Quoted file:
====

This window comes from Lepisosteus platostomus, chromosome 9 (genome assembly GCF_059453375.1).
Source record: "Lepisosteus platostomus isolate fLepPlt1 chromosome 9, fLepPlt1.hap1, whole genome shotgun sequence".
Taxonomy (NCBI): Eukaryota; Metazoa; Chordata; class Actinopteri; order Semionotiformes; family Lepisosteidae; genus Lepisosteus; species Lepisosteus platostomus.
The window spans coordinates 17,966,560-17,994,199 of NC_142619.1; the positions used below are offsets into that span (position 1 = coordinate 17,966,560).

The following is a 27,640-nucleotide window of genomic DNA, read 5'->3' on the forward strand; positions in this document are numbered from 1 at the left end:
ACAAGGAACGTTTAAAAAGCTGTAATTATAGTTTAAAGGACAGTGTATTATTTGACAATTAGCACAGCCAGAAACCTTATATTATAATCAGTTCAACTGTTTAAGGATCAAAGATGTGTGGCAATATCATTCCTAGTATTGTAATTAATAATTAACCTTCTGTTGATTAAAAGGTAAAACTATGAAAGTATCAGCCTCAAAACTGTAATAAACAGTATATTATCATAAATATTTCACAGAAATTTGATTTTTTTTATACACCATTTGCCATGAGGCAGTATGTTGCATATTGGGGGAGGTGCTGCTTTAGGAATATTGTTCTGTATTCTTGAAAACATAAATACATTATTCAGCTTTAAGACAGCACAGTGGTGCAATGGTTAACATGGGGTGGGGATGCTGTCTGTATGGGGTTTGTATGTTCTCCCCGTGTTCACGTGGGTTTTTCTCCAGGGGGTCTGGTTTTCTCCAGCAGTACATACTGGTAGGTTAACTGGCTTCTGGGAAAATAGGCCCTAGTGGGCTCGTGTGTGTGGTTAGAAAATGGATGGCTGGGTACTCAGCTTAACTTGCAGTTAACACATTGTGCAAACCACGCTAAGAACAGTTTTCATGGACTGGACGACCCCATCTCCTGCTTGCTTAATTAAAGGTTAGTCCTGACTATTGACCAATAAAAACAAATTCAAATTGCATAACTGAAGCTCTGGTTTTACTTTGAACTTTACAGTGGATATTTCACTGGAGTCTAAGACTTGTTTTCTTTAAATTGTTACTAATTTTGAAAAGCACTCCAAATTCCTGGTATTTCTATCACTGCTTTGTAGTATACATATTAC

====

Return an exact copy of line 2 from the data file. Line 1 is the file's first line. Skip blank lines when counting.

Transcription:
Source record: "Lepisosteus platostomus isolate fLepPlt1 chromosome 9, fLepPlt1.hap1, whole genome shotgun sequence".